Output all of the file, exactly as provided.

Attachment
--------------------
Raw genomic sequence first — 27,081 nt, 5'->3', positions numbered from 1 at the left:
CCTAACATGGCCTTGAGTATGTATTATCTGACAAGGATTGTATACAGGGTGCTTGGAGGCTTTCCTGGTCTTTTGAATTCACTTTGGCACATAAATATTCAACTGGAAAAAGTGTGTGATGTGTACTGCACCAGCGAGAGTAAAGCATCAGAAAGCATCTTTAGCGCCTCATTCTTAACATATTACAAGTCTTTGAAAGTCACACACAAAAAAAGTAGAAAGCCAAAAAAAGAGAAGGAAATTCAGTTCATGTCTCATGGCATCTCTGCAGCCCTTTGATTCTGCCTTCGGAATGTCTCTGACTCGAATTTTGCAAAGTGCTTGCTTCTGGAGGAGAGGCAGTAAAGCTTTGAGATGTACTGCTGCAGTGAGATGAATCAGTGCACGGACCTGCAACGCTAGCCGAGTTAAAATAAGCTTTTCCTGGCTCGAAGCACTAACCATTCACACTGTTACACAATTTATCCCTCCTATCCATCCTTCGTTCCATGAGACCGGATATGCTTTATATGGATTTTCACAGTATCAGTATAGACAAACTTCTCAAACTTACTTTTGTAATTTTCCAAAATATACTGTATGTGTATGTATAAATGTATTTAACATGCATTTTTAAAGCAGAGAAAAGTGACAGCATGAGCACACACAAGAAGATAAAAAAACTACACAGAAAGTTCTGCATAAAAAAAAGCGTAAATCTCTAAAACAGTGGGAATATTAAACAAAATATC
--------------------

Raw genomic sequence first — 27,081 nt, 5'->3', positions numbered from 1 at the left:
CCTAACATGGCCTTGAGTATGTATTATCTGACAAGGATTGTATACAGGGTGCTTGGAGGCTTTCCTGGTCTTTTGAATTCACTTTGGCACATAAATATTCAACTGGAAAAAGTGTGTGATGTGTACTGCACCAGCGAGAGTAAAGCATCAGAAAGCATCTTTAGCGCCTCATTCTTAACATATTACAAGTCTTTGAAAGTCACACACAAAAAAAGTAGAAAGCCAAAAAAAGAGAAGGAAATTCAGTTCATGTCTCATGGCATCTCTGCAGCCCTTTGATTCTGCCTTCGGAATGTCTCTGACTCGAATTTTGCAAAGTGCTTGCTTCTGGAGGAGAGGCAGTAAAGCTTTGAGATGTACTGCTGCAGTGAGATGAATCAGTGCACGGACCTGCAACGCTAGCCGAGTTAAAATAAGCTTTTCCTGGCTCGAAGCACTAACCATTCACACTGTTACACAATTTATCCCTCCTATCCATCCTTCGTTCCATGAGACCGGATATGCTTTATATGGATTTTCACAGTATCAGTATAGACAAACTTCTCAAACTTACTTTTGTAATTTTCCAAAATATACTGTATGTGTATGTATAAATGTATTTAACATGCATTTTTAAAGCAGAGAAAAGTGACAGCATGAGCACACACAAGAAGATAAAAAAACTACACAGAAAGTTCTGCATAAAAAAAAGCGTAAATCTCTAAAACAGTGGGAATATTAAACAAAATATC